Pubdate: Tue, 26 Jun 2007
Source: Los Angeles Times (CA)
Copyright: 2007 Los Angeles Times
Author: Sam Enriquez
Bookmark: (Mexico)


The housecleaning comes as the nation seeks traction in a
foundering drug war.

MEXICO CITY -- Mexico replaced the federal police chiefs from each of
the country's 31 states and the Federal District on Monday, pending
polygraph and drug tests to determine whether they are on the right
side of the law in the nation's foundering drug war.

The surprise purge of top leaders of the federal police and an elite
federal investigations agency comes as Mexican President Felipe
Calderon seeks traction in a 6-month-old campaign against drug
traffickers that has neither stemmed killings nor slowed shipments.

Corruption among local, state and federal law enforcement has for
years given cover to drug smuggling gangs, now at war over access
routes to the United States, and over Mexico's growing domestic markets.

"Every federal cop is obliged to carry out his post with legality,
honesty and efficiency," Public Safety Secretary Genaro Garcia Luna
said at a news conference Monday announcing the housecleaning. "In the
fight against crime, we have strategies. One axis of our strategy is
to professionalize and purge our police corps."

The police chiefs were replaced Monday by federal officers who have
passed a rigorous screening, Garcia Luna said.

Shortly after taking office in December, Calderon sent the army to
work alongside federal police in nine states. But there are growing
suspicions that millionaire kingpins continue to buy protection as
easily as ever, despite Calderon's efforts. Half a dozen federal
police officers were arrested this month when their army counterparts
discovered they'd allowed a cocaine shipment to pass through the
Mexicali airport.

About a third of Mexico's 20,000-member federal police force, which
investigates all drug crimes and homicides, is assigned to work
alongside the 12,000 soldiers employed in Calderon's anti-trafficking
campaign. That pairing has raised speculation about information being
leaked to smugglers and growers.

Street prices in the United States remain stable, suggesting that
suppliers continue to smuggle narcotics over the U.S.-Mexico border
relatively undisturbed, drug experts say.

With more than 2,000 people killed last year, curbing drug violence
emerged as Calderon's first priority when he took office. The army,
with its reputation of being more trustworthy than Mexico's police
agencies, emerged as Calderon's tool of choice.

But critics worry that Mexico's army will be the next institution to
be tainted by drug profits. American drug users are estimated to spend
as much as $65 billion a year, mostly on cocaine, marijuana, heroin
and methamphetamine, commodities largely controlled by Mexican
trafficking organizations and their Colombian affiliates.

"Drug trafficking results in a lot of money, and money buys power,"
said a senior U.S. counter-drug official. "When you have someone who
has a base of operations significant enough to earn millions of
dollars a year, it's not uncommon for them to wield the kind of power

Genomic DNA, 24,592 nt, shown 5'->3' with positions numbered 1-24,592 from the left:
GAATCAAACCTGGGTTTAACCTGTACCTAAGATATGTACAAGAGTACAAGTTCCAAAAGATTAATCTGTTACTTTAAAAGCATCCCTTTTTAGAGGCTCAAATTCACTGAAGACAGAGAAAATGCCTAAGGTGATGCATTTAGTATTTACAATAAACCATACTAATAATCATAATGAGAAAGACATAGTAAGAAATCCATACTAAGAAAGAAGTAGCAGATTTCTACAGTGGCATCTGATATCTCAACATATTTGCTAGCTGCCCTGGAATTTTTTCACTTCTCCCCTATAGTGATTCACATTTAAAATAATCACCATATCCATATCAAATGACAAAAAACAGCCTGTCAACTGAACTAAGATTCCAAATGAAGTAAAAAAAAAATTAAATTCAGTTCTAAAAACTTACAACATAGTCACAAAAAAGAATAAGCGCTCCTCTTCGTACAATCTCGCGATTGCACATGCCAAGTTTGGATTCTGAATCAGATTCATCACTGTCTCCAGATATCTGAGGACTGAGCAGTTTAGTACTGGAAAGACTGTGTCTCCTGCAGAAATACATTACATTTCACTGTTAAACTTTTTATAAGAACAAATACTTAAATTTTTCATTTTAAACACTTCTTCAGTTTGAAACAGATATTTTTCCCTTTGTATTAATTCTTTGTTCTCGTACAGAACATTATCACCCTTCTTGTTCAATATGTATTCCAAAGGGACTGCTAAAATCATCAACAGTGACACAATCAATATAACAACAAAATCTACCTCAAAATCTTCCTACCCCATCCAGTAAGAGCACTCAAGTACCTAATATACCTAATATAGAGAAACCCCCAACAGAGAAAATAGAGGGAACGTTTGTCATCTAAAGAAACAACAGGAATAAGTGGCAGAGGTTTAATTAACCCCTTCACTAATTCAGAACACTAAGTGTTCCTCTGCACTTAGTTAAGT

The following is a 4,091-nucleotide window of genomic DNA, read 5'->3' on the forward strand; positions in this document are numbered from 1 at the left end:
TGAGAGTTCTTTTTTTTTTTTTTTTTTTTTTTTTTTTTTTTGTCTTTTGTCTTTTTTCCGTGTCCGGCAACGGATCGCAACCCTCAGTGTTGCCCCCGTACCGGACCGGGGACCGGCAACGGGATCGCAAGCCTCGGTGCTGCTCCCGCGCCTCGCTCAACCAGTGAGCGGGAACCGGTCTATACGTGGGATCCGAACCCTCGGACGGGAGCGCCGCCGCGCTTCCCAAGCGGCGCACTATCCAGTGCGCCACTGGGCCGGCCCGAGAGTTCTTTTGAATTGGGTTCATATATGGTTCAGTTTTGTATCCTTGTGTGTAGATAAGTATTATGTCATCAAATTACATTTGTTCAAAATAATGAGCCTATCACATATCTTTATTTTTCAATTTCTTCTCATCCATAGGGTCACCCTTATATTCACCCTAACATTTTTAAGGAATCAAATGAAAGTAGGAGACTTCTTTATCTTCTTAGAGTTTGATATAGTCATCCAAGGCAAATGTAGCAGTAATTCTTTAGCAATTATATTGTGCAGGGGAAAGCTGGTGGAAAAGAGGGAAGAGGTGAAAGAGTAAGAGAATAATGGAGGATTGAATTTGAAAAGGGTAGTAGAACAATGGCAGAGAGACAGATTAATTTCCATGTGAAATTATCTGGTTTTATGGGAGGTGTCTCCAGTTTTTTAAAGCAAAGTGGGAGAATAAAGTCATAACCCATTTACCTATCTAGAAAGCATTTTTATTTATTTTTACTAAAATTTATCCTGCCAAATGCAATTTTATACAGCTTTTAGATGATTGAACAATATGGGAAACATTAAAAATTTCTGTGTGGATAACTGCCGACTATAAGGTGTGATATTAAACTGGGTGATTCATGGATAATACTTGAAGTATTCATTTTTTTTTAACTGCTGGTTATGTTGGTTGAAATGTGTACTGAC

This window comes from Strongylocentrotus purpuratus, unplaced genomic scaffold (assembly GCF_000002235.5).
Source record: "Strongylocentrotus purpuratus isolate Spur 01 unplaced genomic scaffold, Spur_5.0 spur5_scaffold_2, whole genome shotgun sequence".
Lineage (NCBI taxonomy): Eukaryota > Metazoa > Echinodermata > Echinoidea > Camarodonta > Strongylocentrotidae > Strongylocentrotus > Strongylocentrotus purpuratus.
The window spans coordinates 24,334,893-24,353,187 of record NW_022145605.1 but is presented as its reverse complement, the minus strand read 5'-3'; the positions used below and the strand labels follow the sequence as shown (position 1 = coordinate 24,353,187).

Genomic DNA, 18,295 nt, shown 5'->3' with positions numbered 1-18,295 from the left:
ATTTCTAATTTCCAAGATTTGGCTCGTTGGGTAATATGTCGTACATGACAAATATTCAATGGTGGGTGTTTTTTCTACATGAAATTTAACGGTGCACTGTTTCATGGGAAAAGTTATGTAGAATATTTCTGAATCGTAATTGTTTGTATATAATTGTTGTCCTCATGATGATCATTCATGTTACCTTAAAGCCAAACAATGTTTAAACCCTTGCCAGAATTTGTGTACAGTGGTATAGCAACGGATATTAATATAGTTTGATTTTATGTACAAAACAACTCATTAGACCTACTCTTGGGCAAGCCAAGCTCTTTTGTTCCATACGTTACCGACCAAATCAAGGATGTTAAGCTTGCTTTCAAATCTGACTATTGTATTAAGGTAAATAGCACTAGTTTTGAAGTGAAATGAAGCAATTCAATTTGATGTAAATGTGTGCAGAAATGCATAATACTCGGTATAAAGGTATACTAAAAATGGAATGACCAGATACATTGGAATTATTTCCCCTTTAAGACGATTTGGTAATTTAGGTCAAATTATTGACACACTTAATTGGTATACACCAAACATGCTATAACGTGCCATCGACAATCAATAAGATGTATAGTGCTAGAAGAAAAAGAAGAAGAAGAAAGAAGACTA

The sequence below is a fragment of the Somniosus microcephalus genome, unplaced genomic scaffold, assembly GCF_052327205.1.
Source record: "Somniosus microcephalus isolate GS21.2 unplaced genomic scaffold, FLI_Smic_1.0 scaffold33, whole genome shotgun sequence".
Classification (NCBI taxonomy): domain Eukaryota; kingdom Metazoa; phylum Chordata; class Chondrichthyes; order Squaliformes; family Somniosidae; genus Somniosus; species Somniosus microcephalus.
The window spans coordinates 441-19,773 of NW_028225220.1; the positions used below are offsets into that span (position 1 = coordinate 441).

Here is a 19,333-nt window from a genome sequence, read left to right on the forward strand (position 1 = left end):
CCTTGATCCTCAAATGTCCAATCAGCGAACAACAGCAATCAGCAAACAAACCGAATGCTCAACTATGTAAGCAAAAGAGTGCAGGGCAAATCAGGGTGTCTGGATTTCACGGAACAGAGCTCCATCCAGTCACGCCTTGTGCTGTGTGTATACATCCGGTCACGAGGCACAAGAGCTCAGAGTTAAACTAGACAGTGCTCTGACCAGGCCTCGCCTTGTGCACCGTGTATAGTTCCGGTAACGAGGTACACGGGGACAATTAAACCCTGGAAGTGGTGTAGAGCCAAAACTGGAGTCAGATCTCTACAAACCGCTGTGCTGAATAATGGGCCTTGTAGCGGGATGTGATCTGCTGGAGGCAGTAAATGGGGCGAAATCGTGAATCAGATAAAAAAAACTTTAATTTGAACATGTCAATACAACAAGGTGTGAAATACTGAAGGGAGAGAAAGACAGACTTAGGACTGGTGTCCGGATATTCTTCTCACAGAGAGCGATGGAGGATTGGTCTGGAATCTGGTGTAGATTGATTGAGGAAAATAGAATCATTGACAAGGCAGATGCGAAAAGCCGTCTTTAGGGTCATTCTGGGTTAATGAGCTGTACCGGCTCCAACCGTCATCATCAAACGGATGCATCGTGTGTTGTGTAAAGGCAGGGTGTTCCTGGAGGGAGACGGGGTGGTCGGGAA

to develop circles of protection. Mexico is no exception to that.
That's no secret here. The government of Mexico is well aware."

Calderon has asked the U.S. to shoulder a larger share of the drug
enforcement burden. U.S. officials acknowledge that the war in Iraq
has shifted attention and military resources away from drug
interdiction in the air and sea shipping zones of Mexico and Central

Although Calderon has won credit for facing down drug cartels,
uncertainty lingers in Washington over how much help to give Mexico's
law enforcement agencies, particularly in the gathering and sharing of

Garcia Luna would not say whether any of the replaced federal officers
were being investigated for alleged corruption, or what prompted the
government's decision.

"Any evidence we have will be processed by the attorney general's
office, and, of course, any reference we find will be analyzed and
sent to prosecutors," he said.

Mexican lawmakers on Monday demanded that Calderon's government
present any evidence it has of federal police corruption.

The removed state heads of the federal police, known as the Federal
Preventive Police, or PFP, as well as the Federal Investigative
Agency, or AFI, will undergo additional training and be subjected to
close scrutiny, Garcia Luna said. They will be given polygraph and
drug tests, he added, and their financial assets will be examined to
see whether they are in line with a public servant's salary.

Garcia Luna said the new state police chiefs were among 284 federal
police officers who began work Monday as replacements. Calderon in
March called for new standards in police ethics and discipline,
triggering the recall.

"It's obvious that there are mafias that don't want things to change,"
Garcia Luna said. "In the fight against corruption, we won't give in
to pressures."

Calderon's campaign began with a flurry of successes in his home state
of Michoacan; TV news broadcasts showed destroyed marijuana and opium
poppy fields. But cocaine seizures by the army this year are less than
half the amount taken during the same period in 2006. Drug killings
continue at last year's pace.

The PFP was created in 1998, unifying various federal agencies that
had specialized jurisdiction over airports, customs, roads and civil
unrest. The 5,000-member AFI was created by then-President Vicente Fox
in 2001 to replace a corrupt federal police force.

More than 100 AFI agents work under the supervision of U.S. Drug
Enforcement Administration agents based in Mexico, according to the
Justice Department's Office of Inspector General.
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